The development of high throughput technologies and, in particular, of DNA microarrays led to a great leap forward in the understanding of complex biological processes, as highlighted in the previous chapters. Not surprisingly, this technology has also revealed exciting new insights in the field of lymphoid malignancies. Specifically, first steps have been taken towards a molecular classification of lymphomas, and gene expression-based survival predictors for lymphoma patients have been created that may prove useful in guiding future treatment decisions. Importantly, oncogenic pathways and relevant biological features of various lymphoma subtypes have been uncovered that may facilitate new targeted treatment approaches.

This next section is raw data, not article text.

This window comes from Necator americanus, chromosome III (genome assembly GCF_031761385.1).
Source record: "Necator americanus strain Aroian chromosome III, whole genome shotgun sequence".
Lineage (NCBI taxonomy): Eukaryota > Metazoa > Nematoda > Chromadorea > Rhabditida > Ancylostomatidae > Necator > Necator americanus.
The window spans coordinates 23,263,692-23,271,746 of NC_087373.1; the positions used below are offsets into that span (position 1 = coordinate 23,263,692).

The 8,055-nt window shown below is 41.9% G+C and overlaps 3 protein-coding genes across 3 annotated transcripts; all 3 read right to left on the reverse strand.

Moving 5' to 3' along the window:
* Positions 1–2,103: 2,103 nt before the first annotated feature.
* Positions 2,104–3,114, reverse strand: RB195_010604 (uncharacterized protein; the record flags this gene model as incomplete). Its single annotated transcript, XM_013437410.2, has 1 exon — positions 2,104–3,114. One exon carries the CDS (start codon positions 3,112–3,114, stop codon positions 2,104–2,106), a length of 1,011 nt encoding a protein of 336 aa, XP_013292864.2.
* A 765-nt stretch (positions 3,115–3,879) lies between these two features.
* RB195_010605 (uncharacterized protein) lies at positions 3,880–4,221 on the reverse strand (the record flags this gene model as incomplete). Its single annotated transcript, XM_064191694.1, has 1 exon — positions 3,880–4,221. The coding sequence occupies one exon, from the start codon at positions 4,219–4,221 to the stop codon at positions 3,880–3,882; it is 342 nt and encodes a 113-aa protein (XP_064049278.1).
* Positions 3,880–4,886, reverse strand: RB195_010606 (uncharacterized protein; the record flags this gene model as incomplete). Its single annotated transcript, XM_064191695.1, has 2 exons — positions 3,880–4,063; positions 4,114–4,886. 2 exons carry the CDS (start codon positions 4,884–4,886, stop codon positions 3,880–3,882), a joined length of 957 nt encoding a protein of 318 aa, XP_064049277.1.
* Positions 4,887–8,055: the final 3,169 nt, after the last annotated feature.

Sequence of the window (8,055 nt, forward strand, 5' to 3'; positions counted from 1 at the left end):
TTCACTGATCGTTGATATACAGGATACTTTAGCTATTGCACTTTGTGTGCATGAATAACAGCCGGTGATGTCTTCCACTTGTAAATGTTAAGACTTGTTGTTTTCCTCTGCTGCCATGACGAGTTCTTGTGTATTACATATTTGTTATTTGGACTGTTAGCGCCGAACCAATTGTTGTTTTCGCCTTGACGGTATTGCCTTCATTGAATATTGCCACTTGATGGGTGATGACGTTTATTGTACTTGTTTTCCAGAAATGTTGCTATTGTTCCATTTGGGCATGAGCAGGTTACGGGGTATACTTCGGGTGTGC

Traditionally, lymphoma classifications have been a topic of hot debate, and various conceptual frameworks have been used in the past to classify lymphomas in a clinically and biologically meaningful way . Early attempts of lymphoma classification relied heavily on either morphological or clinical aspects (e.g., in the Rappaport classification or in the Working Formulation, respectively). In the Kiel classification, cytological and immunologic criteria were applied for the first time to classify lymphomas according to their derivation from the B- or T-cell lineage. The latest approaches to lymphoma classification, the Revised European-American Lymphoma (REAL) and World Health Organization (WHO) classifications, include morphological aspects, immunophenotype and clinical features, but also underlying genetic alterations to define lymphoma subtypes [2, 3]. For example, mantle cell lymphoma (MCL) is now regarded as a distinct subgroup of B-cell non-Hodgkin's lymphoma (B-NHL), characterized by the reciprocal chromosomal translocation t(11;14) that is present in virtually all cases .